Thank you for taking the time and the effort to find this.

This page has been found first on 25 November 2016 by Yves Lafontaine.

It was somewhere in 2003 when I hit my first period of depression.
The work I did was taking its toll and the way it made me feel prevented me from working diligently on new music, though I wanted to.
I had already released two independent EPs before, Prelude in 2002 and Blue Like Heaven in early 2003.
Focusing the last bit of energy I had, I started working on another EP called Lifestyle, containing three songs that had a very deep meaning to me.
The first two songs were called What You Could Be (about who I wanted to become) and Burning The Torn Shell (about how I didn't manage to become it).
The third song was called The Bard's Song.
Then I couldn't do it anymore.
The song became too personal for me to write without breaking down.
In the end I never managed to complete it.
I stopped writing songs for a bit.
I went to New York alone in that summer, and after that I broke down.
A part of me died that year.
The part of me that was an artist, a bard, someone with a tale to tell.
Then I decided I was being silly, and picked myself up again.
I did record What You Could Be and Burning The Torn Shell.
And to get myself happy I recorded an old punk tune I did with a band some years earlier, called Bound.
Some part of me lived on.
But I never finished The Bard's Song.

In 2014 I thought it was silly to think that I could record an album and acutally expect people to want to hear it.
Nobody's listening.
Then I thought about that old Bard's Song.
I thought to myself: "That bard is dead now. He died in 2003."
Thinking like that I suddenly understood what the song was about.
Looking at myself like a different person, thinking about 'he' instead of 'me'.
It helped me focus.
"What if I do just one more album? Just see what I can come up with?"
So the Bard's Song became the Song Of A Dead Bard.
And the album's official title is 'I Never Wrote This'.

The printed title is an anagram of I Never Wrote This.
The number code in the booklet gives that away.
Read the numbers from left to right and take that letter from the print title, and you get the original title.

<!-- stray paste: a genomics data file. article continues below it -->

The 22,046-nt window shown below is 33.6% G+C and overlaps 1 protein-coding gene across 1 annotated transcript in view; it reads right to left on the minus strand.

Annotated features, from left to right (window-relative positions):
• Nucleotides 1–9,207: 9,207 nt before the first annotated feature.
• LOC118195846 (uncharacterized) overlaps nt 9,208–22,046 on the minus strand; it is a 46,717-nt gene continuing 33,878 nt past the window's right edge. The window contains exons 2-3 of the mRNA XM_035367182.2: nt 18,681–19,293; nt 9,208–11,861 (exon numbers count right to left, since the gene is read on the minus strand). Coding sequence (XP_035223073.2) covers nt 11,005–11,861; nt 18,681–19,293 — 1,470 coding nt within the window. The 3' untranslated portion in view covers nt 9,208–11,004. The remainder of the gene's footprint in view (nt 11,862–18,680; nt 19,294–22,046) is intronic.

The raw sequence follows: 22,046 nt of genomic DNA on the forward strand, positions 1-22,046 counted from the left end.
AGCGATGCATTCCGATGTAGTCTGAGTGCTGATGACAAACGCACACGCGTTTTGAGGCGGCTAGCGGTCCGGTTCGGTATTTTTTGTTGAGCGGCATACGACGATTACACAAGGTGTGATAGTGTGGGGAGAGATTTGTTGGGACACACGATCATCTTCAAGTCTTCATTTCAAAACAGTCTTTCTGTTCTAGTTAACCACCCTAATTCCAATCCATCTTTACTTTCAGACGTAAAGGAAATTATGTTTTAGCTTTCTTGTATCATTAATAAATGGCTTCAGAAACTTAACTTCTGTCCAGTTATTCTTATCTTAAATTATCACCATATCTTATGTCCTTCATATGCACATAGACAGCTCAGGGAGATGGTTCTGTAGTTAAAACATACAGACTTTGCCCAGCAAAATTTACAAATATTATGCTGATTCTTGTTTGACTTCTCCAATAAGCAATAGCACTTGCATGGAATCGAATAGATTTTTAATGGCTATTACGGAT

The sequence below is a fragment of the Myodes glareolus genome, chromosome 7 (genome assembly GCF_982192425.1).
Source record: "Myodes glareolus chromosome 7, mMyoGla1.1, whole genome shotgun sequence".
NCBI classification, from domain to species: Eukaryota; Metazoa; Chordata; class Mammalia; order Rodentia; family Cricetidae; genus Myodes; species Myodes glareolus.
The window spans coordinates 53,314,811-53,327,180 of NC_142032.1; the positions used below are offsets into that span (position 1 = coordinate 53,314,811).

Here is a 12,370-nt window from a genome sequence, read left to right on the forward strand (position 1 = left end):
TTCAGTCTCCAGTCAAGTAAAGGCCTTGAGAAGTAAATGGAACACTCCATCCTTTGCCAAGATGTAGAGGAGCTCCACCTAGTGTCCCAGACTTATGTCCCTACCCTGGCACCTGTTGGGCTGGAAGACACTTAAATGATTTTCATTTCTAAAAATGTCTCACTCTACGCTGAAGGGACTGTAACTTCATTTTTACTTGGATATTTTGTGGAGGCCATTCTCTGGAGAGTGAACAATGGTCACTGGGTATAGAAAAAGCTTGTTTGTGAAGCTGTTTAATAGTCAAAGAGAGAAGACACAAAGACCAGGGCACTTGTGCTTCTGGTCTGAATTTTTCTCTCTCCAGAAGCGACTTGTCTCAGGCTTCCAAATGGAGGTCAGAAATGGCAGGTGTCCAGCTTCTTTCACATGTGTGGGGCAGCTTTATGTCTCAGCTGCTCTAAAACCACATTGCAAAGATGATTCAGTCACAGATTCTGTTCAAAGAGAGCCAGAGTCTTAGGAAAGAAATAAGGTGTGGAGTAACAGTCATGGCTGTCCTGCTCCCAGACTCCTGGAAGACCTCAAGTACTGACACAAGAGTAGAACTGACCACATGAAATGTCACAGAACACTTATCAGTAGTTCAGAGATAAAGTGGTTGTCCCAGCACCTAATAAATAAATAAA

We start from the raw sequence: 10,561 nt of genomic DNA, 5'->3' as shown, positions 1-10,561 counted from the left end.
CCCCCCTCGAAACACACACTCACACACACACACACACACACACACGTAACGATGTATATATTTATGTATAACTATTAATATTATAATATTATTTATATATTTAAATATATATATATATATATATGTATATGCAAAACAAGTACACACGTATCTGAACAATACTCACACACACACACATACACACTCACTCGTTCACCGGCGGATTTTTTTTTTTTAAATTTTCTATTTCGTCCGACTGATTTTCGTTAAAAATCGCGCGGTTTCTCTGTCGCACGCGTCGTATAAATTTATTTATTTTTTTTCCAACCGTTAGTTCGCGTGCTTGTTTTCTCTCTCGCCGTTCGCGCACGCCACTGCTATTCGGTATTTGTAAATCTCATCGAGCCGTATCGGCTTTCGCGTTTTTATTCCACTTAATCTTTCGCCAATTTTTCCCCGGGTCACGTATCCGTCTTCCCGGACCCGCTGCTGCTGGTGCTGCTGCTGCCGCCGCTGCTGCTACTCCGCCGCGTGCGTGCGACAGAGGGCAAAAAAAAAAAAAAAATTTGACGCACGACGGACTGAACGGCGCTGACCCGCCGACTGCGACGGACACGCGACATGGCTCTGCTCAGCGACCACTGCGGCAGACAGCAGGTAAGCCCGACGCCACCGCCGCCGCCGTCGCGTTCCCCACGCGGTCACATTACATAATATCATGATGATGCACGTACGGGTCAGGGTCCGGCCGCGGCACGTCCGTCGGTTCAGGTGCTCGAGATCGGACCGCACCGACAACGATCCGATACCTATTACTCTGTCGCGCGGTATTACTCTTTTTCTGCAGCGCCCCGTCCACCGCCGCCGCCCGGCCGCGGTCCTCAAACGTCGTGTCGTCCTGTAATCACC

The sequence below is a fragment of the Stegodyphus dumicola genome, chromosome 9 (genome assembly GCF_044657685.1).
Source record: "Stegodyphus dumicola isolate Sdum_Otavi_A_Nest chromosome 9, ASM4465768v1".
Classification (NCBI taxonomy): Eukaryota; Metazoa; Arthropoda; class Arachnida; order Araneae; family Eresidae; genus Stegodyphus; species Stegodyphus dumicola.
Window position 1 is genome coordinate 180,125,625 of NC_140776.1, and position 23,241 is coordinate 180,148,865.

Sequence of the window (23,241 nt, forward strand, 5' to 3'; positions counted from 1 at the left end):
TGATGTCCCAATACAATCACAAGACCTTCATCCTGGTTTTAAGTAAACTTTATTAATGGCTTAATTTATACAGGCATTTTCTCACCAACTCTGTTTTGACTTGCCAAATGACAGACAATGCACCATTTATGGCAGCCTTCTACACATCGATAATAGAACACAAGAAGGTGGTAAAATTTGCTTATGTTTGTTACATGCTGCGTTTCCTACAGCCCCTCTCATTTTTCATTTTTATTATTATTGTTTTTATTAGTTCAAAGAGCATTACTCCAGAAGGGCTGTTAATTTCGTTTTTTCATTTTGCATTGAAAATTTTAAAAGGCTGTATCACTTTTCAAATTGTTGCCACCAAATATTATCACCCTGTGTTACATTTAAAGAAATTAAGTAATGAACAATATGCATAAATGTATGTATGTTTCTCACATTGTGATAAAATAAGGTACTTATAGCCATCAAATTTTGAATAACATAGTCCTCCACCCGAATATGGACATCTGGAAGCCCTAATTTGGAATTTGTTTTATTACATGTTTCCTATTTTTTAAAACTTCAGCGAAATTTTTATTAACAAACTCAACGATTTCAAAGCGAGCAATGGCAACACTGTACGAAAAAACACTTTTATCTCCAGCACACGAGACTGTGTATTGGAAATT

Did you find it like that?
There are more ways.
The phrase 'I Never Wrote This' is present in the tracks of all of the five songs.
Of course, in Song Of A Dead Bard it is plainly audible, as sung by me.
In track 1 there is morse code in the instrumental synth solo, which spells 'INEVERWROTETHISINEVER...'
In track 3 during the fade out I sing a well known reference. If you reverse it, it'll reveal the title.
In track 4 there is a short amount of silence before the first loud verse, amplified and slowed down reveals me saying it.
In track 5, if you speed up the finale by 2003% (20.03 times) you'll hear me singing 'I Never Wrote This'.

It is a wonder you have heard my album.
There is another world, a world in which I never wrote it.
But there is more.
Who killed the bard?
Of course, the answer is in the lyrics.
Just look at the responsible three...

Take care, and see you in another world.

J.

P.S. November 2016: After writing the album and thinking about the following album, I stumbled upon the following poem from early 2004, inspired by Burning The Torn Shell, which eerily references my state of mind today, in 2016:

"It seems that all your bridges burnt
All deeds are done, all lessons learnt
You know it was in vain, and wish you're dead.
Unconsciously you tear the shell
Which turns you into someone else
So you can let your old self die instead."

See you on the next album!